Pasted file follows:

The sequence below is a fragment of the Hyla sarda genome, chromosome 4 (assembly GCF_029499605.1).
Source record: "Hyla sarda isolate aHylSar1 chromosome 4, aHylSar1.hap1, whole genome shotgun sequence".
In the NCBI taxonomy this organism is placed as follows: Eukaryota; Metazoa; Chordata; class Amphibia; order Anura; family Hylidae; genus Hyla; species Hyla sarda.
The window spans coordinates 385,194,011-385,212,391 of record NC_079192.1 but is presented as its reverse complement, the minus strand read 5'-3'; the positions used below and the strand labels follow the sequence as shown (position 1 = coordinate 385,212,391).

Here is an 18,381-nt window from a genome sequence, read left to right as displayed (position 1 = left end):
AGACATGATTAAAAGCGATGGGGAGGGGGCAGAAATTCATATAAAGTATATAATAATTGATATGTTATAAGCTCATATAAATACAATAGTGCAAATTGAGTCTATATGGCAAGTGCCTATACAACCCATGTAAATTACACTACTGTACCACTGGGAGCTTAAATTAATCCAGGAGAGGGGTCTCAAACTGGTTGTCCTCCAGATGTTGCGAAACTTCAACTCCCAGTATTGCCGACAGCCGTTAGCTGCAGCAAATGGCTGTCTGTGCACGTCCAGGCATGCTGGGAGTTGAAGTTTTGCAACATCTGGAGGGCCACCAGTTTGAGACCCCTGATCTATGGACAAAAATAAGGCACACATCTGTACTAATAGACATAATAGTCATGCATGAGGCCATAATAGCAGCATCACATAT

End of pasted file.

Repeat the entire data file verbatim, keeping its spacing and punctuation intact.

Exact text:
The sequence below is a fragment of the Hyla sarda genome, chromosome 4 (assembly GCF_029499605.1).
Source record: "Hyla sarda isolate aHylSar1 chromosome 4, aHylSar1.hap1, whole genome shotgun sequence".
In the NCBI taxonomy this organism is placed as follows: Eukaryota; Metazoa; Chordata; class Amphibia; order Anura; family Hylidae; genus Hyla; species Hyla sarda.
The window spans coordinates 385,194,011-385,212,391 of record NC_079192.1 but is presented as its reverse complement, the minus strand read 5'-3'; the positions used below and the strand labels follow the sequence as shown (position 1 = coordinate 385,212,391).

Here is an 18,381-nt window from a genome sequence, read left to right as displayed (position 1 = left end):
AGACATGATTAAAAGCGATGGGGAGGGGGCAGAAATTCATATAAAGTATATAATAATTGATATGTTATAAGCTCATATAAATACAATAGTGCAAATTGAGTCTATATGGCAAGTGCCTATACAACCCATGTAAATTACACTACTGTACCACTGGGAGCTTAAATTAATCCAGGAGAGGGGTCTCAAACTGGTTGTCCTCCAGATGTTGCGAAACTTCAACTCCCAGTATTGCCGACAGCCGTTAGCTGCAGCAAATGGCTGTCTGTGCACGTCCAGGCATGCTGGGAGTTGAAGTTTTGCAACATCTGGAGGGCCACCAGTTTGAGACCCCTGATCTATGGACAAAAATAAGGCACACATCTGTACTAATAGACATAATAGTCATGCATGAGGCCATAATAGCAGCATCACATAT